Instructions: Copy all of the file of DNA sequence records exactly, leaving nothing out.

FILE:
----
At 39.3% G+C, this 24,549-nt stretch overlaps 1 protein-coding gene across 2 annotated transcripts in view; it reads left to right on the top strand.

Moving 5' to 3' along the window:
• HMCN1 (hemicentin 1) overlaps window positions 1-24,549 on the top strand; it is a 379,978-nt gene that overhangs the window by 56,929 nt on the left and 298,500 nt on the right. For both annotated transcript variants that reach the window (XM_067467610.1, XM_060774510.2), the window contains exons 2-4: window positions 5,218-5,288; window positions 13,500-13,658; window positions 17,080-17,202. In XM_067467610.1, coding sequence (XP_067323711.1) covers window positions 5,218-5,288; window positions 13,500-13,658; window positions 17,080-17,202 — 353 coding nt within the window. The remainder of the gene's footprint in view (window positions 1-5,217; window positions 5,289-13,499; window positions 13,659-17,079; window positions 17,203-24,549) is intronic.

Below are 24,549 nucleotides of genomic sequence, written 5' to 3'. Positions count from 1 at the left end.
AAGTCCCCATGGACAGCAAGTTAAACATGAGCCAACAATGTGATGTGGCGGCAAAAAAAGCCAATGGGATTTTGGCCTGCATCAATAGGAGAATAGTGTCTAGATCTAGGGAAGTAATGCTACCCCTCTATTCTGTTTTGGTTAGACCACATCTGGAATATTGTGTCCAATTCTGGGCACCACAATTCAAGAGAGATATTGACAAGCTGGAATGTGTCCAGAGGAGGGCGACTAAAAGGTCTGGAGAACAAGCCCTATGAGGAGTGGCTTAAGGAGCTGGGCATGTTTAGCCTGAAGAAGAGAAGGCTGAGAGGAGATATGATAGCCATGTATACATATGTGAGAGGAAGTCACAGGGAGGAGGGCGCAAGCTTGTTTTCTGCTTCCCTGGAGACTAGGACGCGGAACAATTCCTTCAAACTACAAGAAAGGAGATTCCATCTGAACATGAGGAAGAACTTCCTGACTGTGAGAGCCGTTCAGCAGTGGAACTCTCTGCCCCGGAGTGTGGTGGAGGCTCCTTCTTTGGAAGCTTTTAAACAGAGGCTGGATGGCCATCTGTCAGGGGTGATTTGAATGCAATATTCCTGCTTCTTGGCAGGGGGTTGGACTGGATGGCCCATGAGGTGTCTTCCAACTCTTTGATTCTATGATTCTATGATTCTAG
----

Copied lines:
At 39.3% G+C, this 24,549-nt stretch overlaps 1 protein-coding gene across 2 annotated transcripts in view; it reads left to right on the top strand.

Moving 5' to 3' along the window:
• HMCN1 (hemicentin 1) overlaps window positions 1-24,549 on the top strand; it is a 379,978-nt gene that overhangs the window by 56,929 nt on the left and 298,500 nt on the right. For both annotated transcript variants that reach the window (XM_067467610.1, XM_060774510.2), the window contains exons 2-4: window positions 5,218-5,288; window positions 13,500-13,658; window positions 17,080-17,202. In XM_067467610.1, coding sequence (XP_067323711.1) covers window positions 5,218-5,288; window positions 13,500-13,658; window positions 17,080-17,202 — 353 coding nt within the window. The remainder of the gene's footprint in view (window positions 1-5,217; window positions 5,289-13,499; window positions 13,659-17,079; window positions 17,203-24,549) is intronic.

Below are 24,549 nucleotides of genomic sequence, written 5' to 3'. Positions count from 1 at the left end.
AAGTCCCCATGGACAGCAAGTTAAACATGAGCCAACAATGTGATGTGGCGGCAAAAAAAGCCAATGGGATTTTGGCCTGCATCAATAGGAGAATAGTGTCTAGATCTAGGGAAGTAATGCTACCCCTCTATTCTGTTTTGGTTAGACCACATCTGGAATATTGTGTCCAATTCTGGGCACCACAATTCAAGAGAGATATTGACAAGCTGGAATGTGTCCAGAGGAGGGCGACTAAAAGGTCTGGAGAACAAGCCCTATGAGGAGTGGCTTAAGGAGCTGGGCATGTTTAGCCTGAAGAAGAGAAGGCTGAGAGGAGATATGATAGCCATGTATACATATGTGAGAGGAAGTCACAGGGAGGAGGGCGCAAGCTTGTTTTCTGCTTCCCTGGAGACTAGGACGCGGAACAATTCCTTCAAACTACAAGAAAGGAGATTCCATCTGAACATGAGGAAGAACTTCCTGACTGTGAGAGCCGTTCAGCAGTGGAACTCTCTGCCCCGGAGTGTGGTGGAGGCTCCTTCTTTGGAAGCTTTTAAACAGAGGCTGGATGGCCATCTGTCAGGGGTGATTTGAATGCAATATTCCTGCTTCTTGGCAGGGGGTTGGACTGGATGGCCCATGAGGTGTCTTCCAACTCTTTGATTCTATGATTCTATGATTCTAG